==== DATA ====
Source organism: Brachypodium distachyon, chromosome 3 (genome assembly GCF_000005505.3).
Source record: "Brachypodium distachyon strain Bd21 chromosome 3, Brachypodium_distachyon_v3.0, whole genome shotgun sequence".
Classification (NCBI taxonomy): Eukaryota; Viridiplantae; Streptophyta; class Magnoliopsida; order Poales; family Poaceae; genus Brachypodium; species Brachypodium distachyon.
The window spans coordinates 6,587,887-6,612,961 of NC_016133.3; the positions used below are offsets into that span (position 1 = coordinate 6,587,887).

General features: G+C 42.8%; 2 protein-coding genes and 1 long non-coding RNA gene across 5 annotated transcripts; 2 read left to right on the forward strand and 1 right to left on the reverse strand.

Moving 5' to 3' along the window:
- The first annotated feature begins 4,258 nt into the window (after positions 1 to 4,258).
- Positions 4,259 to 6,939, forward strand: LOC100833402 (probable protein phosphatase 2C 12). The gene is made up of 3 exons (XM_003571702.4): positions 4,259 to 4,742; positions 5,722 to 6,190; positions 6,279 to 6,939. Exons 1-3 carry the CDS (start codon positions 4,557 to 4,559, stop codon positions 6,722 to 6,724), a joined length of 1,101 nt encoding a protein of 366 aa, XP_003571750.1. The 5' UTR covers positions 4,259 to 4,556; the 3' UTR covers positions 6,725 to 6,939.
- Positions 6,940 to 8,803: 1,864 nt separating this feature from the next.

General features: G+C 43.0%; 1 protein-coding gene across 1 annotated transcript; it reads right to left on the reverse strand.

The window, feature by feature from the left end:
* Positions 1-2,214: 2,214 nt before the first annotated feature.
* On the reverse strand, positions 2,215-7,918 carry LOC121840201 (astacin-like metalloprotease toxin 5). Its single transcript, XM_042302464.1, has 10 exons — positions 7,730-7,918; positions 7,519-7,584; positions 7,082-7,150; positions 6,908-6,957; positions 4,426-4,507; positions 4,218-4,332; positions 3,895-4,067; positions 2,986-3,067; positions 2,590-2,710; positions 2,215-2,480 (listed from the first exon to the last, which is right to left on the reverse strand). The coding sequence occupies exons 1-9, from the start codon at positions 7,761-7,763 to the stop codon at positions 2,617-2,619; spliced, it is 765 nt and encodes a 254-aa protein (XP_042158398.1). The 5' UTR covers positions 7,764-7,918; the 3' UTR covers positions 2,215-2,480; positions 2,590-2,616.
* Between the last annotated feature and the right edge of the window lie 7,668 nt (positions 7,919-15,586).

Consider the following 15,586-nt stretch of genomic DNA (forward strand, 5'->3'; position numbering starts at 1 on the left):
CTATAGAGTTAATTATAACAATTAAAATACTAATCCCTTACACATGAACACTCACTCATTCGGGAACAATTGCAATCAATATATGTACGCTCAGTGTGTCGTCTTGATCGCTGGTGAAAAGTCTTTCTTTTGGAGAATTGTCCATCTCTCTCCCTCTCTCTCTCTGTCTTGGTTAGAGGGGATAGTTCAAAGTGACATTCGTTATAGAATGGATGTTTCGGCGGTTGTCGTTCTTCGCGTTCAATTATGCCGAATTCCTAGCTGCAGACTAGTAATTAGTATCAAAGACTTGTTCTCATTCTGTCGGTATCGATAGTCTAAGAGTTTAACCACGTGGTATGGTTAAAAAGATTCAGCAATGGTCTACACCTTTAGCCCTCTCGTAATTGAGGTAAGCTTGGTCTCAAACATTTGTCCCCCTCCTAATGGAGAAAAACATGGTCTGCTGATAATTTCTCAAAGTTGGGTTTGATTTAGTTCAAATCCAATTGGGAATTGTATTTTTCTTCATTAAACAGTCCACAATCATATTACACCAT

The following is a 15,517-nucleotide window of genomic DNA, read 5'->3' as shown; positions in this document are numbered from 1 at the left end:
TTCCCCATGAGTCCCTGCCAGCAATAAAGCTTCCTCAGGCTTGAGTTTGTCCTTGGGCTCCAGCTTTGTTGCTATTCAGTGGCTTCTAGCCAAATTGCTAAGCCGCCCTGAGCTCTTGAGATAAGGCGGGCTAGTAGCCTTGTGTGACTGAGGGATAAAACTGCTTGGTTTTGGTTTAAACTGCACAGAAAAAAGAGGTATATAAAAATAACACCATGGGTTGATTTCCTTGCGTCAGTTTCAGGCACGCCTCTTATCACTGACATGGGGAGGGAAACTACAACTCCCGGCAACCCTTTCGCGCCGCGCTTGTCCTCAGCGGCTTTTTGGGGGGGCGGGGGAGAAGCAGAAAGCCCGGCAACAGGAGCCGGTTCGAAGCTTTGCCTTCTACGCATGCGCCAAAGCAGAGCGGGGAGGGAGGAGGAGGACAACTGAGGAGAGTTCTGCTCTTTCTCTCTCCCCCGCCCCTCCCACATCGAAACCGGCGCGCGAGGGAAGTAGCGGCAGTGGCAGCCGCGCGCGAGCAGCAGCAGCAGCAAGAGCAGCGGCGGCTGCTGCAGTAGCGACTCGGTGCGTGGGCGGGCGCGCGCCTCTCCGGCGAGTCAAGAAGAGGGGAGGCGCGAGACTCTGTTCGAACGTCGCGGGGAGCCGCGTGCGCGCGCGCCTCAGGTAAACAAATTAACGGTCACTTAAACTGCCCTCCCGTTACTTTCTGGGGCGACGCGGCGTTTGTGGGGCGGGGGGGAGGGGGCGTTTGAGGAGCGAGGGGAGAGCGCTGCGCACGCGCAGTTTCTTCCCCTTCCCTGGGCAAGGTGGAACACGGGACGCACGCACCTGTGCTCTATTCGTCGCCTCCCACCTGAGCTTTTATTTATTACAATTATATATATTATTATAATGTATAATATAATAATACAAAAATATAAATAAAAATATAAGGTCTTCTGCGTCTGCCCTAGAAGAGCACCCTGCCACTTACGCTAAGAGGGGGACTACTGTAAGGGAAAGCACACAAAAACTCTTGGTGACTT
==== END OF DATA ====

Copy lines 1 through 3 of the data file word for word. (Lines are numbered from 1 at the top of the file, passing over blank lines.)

Source organism: Brachypodium distachyon, chromosome 3 (genome assembly GCF_000005505.3).
Source record: "Brachypodium distachyon strain Bd21 chromosome 3, Brachypodium_distachyon_v3.0, whole genome shotgun sequence".
Classification (NCBI taxonomy): Eukaryota; Viridiplantae; Streptophyta; class Magnoliopsida; order Poales; family Poaceae; genus Brachypodium; species Brachypodium distachyon.